North Korea has promised that it will be a "strong and prosperous" nation by April 15, 2012. It's doubtful whether anyone inside or outside North Korea actually believes the country could possibly reach its goal this weekend; afterwards the regime will probably just move the goalposts.
Even if North Korean leaders had delivered what they promised, its citizens would have received a thin soup of interminable "glorify the leader" musicals, basic higher education, and hot sugar water on a cold day. Here's what represents unattainable prosperity to a country whose people have lived on the brink of starvation for most of the last two decades.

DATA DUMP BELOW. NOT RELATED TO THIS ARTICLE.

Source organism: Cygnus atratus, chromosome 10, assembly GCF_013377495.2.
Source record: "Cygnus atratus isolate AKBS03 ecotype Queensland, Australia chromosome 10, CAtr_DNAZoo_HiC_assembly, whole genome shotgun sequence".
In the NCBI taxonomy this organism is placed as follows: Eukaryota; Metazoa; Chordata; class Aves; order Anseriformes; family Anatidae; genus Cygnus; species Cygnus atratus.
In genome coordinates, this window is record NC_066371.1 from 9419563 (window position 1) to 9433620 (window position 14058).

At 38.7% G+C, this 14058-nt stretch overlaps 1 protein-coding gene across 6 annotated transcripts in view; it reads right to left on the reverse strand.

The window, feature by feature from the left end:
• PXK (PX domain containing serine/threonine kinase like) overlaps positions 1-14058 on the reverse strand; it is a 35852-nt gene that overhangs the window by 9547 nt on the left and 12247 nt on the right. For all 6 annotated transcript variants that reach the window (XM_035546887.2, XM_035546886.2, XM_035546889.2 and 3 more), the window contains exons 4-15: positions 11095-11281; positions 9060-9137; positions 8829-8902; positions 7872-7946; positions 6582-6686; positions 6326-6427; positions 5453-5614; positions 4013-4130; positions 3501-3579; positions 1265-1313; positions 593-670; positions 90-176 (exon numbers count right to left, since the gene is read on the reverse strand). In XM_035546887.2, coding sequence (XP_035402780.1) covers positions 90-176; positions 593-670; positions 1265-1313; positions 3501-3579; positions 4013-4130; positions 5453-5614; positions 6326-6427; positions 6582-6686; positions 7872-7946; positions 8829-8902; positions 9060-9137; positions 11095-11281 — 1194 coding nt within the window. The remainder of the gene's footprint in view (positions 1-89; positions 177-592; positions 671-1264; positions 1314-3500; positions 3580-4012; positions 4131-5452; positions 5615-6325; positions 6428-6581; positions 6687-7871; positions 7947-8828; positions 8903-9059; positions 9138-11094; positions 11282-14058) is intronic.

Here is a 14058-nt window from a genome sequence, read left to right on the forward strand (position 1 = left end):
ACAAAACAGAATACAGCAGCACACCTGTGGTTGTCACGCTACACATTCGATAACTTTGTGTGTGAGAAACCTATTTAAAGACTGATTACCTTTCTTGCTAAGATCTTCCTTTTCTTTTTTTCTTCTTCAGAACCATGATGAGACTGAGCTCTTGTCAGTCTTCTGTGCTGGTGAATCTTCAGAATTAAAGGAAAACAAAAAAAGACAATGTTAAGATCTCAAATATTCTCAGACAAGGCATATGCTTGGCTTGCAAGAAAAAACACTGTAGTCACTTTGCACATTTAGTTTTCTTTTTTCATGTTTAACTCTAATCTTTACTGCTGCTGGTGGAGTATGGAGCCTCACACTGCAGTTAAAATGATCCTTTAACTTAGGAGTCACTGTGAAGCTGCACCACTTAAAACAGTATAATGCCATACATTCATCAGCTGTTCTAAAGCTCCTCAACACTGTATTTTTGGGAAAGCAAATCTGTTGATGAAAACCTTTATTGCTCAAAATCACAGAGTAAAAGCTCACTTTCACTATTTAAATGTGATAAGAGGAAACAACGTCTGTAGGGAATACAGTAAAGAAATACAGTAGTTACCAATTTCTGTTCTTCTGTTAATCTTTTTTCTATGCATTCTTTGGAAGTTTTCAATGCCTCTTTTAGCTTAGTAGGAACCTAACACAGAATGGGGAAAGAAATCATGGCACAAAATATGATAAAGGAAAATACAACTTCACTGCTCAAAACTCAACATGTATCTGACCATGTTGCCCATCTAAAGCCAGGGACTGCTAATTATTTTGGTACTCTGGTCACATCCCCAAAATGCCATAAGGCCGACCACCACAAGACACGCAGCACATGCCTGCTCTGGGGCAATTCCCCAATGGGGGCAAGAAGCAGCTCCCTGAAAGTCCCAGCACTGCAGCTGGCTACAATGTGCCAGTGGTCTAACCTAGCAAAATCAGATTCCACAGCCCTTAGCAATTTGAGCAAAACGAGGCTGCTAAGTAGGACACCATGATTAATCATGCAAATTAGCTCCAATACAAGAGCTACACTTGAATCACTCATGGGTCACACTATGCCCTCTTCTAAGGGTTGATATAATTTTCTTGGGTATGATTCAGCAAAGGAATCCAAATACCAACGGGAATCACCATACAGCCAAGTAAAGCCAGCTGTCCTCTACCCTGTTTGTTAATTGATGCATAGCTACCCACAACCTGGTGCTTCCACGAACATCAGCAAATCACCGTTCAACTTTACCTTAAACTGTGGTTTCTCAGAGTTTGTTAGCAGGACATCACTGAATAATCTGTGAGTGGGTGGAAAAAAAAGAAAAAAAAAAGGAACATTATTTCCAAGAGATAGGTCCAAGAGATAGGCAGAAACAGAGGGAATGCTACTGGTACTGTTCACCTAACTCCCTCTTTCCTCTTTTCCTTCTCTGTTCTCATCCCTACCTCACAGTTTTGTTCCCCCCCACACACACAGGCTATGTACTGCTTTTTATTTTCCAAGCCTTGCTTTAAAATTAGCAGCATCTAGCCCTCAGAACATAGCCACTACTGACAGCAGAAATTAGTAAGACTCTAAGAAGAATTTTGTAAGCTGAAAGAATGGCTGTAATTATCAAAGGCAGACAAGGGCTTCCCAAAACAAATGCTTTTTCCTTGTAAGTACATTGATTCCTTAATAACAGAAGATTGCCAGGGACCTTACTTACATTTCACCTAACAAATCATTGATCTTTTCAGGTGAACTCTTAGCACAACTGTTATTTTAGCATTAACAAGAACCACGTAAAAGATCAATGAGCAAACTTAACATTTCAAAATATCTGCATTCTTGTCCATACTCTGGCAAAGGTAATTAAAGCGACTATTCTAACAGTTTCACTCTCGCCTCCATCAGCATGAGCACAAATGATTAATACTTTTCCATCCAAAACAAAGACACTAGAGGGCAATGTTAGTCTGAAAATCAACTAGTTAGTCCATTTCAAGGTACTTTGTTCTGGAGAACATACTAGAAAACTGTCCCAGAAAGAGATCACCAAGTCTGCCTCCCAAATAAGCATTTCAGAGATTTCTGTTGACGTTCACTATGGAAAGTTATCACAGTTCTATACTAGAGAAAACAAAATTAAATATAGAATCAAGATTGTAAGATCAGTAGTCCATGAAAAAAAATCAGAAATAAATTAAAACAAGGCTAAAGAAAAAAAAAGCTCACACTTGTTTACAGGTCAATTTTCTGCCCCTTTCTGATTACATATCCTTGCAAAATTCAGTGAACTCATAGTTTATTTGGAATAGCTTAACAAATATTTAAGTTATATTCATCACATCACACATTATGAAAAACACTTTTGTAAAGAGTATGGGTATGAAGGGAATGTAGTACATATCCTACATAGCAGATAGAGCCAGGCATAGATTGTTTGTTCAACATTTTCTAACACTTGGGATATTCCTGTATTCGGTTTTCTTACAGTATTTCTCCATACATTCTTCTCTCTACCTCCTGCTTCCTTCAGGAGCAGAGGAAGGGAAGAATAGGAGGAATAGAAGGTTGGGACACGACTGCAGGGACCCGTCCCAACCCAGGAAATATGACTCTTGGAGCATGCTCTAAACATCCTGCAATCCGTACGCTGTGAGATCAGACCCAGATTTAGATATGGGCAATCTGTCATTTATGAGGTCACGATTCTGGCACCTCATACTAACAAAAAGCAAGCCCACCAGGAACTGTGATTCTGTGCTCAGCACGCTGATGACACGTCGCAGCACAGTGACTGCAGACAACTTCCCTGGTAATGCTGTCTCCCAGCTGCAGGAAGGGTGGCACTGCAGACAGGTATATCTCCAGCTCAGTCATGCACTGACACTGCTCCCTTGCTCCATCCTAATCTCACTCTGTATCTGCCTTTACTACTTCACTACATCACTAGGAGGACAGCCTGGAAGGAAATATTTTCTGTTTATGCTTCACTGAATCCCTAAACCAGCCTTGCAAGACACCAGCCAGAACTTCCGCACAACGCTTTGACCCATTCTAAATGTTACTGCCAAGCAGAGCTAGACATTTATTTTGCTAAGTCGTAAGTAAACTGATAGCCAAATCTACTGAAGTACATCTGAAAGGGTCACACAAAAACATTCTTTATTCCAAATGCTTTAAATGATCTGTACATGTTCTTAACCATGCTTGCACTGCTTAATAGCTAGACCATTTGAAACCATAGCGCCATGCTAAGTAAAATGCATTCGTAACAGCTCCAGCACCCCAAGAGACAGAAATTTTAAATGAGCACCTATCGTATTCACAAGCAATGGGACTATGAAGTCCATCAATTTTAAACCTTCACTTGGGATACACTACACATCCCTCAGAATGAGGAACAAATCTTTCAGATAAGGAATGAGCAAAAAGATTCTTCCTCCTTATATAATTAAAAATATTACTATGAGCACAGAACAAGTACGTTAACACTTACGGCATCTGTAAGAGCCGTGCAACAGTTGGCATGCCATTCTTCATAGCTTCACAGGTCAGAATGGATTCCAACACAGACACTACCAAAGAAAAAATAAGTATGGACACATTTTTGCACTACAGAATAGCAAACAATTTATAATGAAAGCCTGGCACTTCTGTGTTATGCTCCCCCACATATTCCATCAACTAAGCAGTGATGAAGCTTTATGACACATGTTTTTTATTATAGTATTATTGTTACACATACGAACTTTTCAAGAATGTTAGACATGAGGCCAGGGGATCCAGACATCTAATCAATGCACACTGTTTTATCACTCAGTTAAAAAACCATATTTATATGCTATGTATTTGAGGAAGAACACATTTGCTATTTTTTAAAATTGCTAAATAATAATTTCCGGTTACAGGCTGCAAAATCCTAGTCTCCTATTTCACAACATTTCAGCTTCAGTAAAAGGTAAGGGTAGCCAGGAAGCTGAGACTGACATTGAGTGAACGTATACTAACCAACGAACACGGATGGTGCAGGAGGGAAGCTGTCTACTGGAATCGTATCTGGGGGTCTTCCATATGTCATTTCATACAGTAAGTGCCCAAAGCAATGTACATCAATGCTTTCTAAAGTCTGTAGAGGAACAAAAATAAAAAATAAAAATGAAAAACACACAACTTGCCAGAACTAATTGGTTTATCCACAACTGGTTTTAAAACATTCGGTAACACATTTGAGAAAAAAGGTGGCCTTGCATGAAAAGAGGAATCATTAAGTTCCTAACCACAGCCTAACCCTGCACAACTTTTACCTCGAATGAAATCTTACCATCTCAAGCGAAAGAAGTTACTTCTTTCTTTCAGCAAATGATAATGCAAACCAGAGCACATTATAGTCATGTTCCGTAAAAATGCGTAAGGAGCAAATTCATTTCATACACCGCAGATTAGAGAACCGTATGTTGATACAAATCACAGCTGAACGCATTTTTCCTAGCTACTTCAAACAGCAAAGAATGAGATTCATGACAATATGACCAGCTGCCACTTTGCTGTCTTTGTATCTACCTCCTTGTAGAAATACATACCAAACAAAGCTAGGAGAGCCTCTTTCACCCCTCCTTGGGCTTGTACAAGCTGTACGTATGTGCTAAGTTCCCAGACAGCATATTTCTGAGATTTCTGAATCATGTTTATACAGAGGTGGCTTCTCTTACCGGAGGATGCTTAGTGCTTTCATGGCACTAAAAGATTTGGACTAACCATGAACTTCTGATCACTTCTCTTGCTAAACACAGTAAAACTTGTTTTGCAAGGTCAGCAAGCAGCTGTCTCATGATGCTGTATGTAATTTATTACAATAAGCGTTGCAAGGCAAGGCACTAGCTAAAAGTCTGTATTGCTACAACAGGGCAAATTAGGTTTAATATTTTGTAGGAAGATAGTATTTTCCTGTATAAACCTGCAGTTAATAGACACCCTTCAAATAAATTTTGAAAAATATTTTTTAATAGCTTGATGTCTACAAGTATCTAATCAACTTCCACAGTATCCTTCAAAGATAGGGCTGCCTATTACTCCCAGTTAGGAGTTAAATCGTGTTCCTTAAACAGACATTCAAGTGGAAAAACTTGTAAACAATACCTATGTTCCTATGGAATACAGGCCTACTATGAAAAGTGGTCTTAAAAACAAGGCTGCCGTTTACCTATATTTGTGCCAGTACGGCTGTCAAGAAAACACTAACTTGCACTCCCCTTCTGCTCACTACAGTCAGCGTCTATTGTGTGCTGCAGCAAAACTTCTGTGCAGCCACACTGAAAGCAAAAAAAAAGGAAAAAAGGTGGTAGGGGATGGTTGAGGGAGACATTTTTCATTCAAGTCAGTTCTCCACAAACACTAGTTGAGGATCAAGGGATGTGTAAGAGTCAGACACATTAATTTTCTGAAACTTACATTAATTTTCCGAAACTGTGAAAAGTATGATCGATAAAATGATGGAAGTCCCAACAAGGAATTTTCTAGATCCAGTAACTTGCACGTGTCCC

Although North Koreans might not be able to afford consumer products, in a prosperous society they would never lack for the leisure of entertainment. The government is lavishing resources in 2012 on North Korea's performing arts sector: building new theaters, sending ensembles abroad, and holding mega-concerts of new works intended to glorify Kim Jong Il's memory. North Korean propaganda at various times has already called musicians, sculptors, artists, and writers in Pyongyang the most loyal servants of Kim Jong Un (possibly because arts were one of the few subjects where the youngest Kim is said to have scored high grades in his school). Unless one's idea of entertainment is a laundry list of Kim family exploits, the shows can be a bit tedious.